(director: Alfred Hitchcock; screenwriter: from the book The True Story of Christopher Emmanuel Balestrero by Maxwell Anderson/Angus MacPhail/Maxwell Anderson; cinematographer: Robert Burks; editor: George Tomasini; music: Bernard Herrmann; cast: Henry Fonda (Manny Balestrero), Vera Miles (Rose Balestrero), Anthony Quayle (Frank D. O’Connor), Harold Stone (Lt. Bowers), John Heldabrand (Tomasini), Doreen Lang (Ann James), Norma Connolly (Betty Todd), Laurinda Barrett (Constance Willis), Charles Cooper (Det. Matthews), Nehemiah Persoff (Gene Conforti); Runtime: 105; MPAA Rating: NR; producer: Alfred Hitchcock; Warner Bros.; 1956)

“One of Hitchcock’s underrated great films that never got its proper due, put aside by some critics as merely a minor work.”

Reviewed by Dennis Schwartz

One of Hitchcock’s underrated great films that never got its proper due, put aside by some critics as merely a minor work. It’s his most personal and grimmest film. It’s based on a real-life incident that took place in NYC in 1953 that made the newspaper headlines because of the arrest of a wrong man for armed robbery. Maxwell Anderson wrote the book called The True Story of Christopher Emmanuel Balestrero from which the film is based on. The material suggesting police intimidation and injustice, is right up Hitchcock’s alley. The Master always had an apprehension about the police and that they could misuse their power, for one reason or another, to put away an innocent person, which is the reason he jumped at a chance to film such an unusual story in his opus. In this true story, the director chose to keep it a detailed hard-edged police procedural narrative, much like a documentary or a neorealism styled film, without embellishing it with dramatics. This turned off some critics, who missed H’s usual weird sense of humor and theatrical flare for providing scares. H. was serious about getting the story right and stuck to his guns about keeping the story simple. He also got the actor who was just right to play the wrong man. The stark performance by Henry Fonda was beautifully played as an innocent man caught in a nightmare and feeling his steady world crumbling as he tried to remain clear-headed. The realistic black-and-white shots add to the strong noir flavoring, implying this kind of nightmare can happen to anyone.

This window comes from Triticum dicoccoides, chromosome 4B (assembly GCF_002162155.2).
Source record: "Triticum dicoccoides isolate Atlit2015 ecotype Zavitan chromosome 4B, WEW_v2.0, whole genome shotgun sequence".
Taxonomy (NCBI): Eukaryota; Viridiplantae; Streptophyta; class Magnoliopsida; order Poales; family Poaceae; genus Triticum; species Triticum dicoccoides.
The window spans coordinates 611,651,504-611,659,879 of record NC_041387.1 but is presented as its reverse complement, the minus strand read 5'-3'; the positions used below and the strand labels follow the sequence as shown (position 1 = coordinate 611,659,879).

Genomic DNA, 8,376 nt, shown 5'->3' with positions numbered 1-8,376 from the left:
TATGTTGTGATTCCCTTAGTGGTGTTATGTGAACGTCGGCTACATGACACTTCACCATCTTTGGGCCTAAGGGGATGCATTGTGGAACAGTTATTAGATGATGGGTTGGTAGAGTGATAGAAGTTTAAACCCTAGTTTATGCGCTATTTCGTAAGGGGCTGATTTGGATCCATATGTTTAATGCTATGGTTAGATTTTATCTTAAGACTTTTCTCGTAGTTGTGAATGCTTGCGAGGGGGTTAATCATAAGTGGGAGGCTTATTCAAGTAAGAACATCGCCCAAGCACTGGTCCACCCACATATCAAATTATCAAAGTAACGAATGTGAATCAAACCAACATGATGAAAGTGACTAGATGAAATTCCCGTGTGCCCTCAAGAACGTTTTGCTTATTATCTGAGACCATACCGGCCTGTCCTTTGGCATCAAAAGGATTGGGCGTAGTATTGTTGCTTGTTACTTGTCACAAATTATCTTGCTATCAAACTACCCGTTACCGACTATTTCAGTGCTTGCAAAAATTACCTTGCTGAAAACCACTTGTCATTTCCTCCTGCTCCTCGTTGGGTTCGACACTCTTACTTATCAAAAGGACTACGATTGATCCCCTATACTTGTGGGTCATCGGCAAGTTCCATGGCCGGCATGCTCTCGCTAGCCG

Warning: spoiler in next paragraph.

Manny Balestrero (Henry Fonda) is a good Catholic, a man of no bad habits and loving family man with two young boys and a wife he adores named Rose. The dependable bass fiddle player in the Stork Club resides in a private house in Jackson Heights, Queens. After finding his wife needs $300 for dental work, he goes to the insurance office to see if he can take out a loan from his wife’s insurance policy. While there a teller (Laurinda Barrett) identifies him as the man who twice held-up the office for amounts under $100. The police pick him up in front of his house and subject him to a long grilling in the stationhouse without a lawyer, having other stores (a liquor store and a convenience store) he supposedly robbed try to identify him by having him go into the stores, making him write a threatening note with the same words used in the robbery and questioning him about his precarious financial situation as a possible motive. Manny is charged with the crime and his family has to raise $7,500 to bail him out. Manny retains as a lawyer Frank D. O’Connor (Anthony Quayle), who believes in his innocence. When the couple get the names of alibi witnesses for the crimes committed a year ago, they discover both witnesses died. Rose takes the news hard, blaming herself for causing her husband’s problems and has a mental breakdown. It’s so severe that she has to be institutionalized. After a mistrial because of a juror’s callous comments, good news comes when the real culprit is caught robbing one of the same stores and the detective gets the insurance office worker who was so sure it was Manny to put the finger on the real robber who bears a close resemblance to the bad luck musician. Manny is released but his wife remains in the mental home for two years before she’s totally cured and the family reunites to live in Florida.

It was hard to forget this downbeat but excellently realized film. The feeling of helplessness displayed by the innocent victims, justifies H’s spare filming techniques as the best way to make this horror story retain all its fright and dark implications. Behind the shadows lurks a Catholic guilt-trip.

The Wrong Man Poster